I’ll be honest and say we felt foolish when this came to light. However, I think this perfectly illustrates the value of taking time to fully immerse yourself in the experience you’re trying to create.
Taking a Hands-On Approach
Another great example came during my brief time as a courier driver’s assistant. We were charged with replacing an end-of-life handled platform that the drivers used to manage their daily work.
In addition to a software upgrade, they were also getting a hardware upgrade. As soon as I got in the cab, the driver grabbed his old hand-held and a well-used Bic pen. He proceeded to show me the old software using the Bic pen. Intrigued, I inquired about the pen. He told me the devices originally came with a stylus. Despite having hardware with a touch screen, the old software had been designed for the stylus. Minuscule buttons and check boxes made it impossible to use with a finger. It didn’t take long for me to figure out what happened to the stylus. Working one-handed, carrying packages, in and out of doors, and hopping in and out of the truck hundreds of times a day (literally) – that stylus was gone within a month. That software had been in use for a decade.
When I returned to the office, I received a package with the new hardware. Guess what I found attached by a flimsy plastic spring? Yep, a stylus. Needless to say, the stylus was not even considered during the redesign.
I firmly believe understanding is a full-contact sport. You need to get out from behind your desk and experience things first hand. Observation is good, engagement is better, but immersion is the best.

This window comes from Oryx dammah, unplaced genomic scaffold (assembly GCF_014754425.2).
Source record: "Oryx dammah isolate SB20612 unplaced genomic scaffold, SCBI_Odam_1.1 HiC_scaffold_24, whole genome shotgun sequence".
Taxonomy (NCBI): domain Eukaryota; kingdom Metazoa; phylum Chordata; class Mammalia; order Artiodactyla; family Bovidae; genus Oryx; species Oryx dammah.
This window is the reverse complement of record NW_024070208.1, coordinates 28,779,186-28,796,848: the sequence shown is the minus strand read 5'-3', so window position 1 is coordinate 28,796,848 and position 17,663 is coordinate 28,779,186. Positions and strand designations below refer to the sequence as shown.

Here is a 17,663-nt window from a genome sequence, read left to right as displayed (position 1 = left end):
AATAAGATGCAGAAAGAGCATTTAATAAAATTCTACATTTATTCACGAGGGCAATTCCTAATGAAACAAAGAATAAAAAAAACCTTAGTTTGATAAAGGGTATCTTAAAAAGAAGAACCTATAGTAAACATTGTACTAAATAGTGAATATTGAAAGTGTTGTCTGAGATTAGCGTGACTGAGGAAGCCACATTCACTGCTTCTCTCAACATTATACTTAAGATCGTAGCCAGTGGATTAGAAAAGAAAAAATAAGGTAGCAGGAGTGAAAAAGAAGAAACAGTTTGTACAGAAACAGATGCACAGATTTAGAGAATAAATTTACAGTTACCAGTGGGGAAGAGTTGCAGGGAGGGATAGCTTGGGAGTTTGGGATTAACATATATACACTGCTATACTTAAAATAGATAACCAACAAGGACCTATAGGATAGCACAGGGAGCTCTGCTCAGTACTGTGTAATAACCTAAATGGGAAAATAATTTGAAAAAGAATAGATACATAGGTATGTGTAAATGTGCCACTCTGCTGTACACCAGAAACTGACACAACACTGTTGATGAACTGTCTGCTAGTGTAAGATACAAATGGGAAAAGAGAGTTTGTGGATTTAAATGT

Five Steps To Begin Your First Immersive Experience
1. Adopt a “beginner’s mindset”
Shoshin is a word from Zen Buddhism meaning “beginner’s mind.” It refers to having an attitude of openness, eagerness, and lack of preconceptions when studying a subject, even when studying at an advanced level, just as a beginner would.
2. Question everything
Understanding is all about asking questions. Even if something appears obvious, ask anyway. Techniques like “The Five Whys” which are great ways to get to the root of a problem.
3. Take video
This allows you to kill two birds at once: Immerse AND observe. It also provides a reference point you can return to and re-immerse yourself again and again.
4. Bring a prototype, if you have one.
It’s been said that a prototype is worth a thousand meetings. Testing a prototype in real situations is essential. Even if that prototype is a sketch on a piece of paper, walking through it in situation will help to validate the proposed solution (or even better – invalidate it!) and provide essential insights.
5. Make it a team sport
If possible, bring along a teammate to do some observation while you are immersing yourself in the experience. They can help document the experience and provide another set of eyes to catch things you may miss.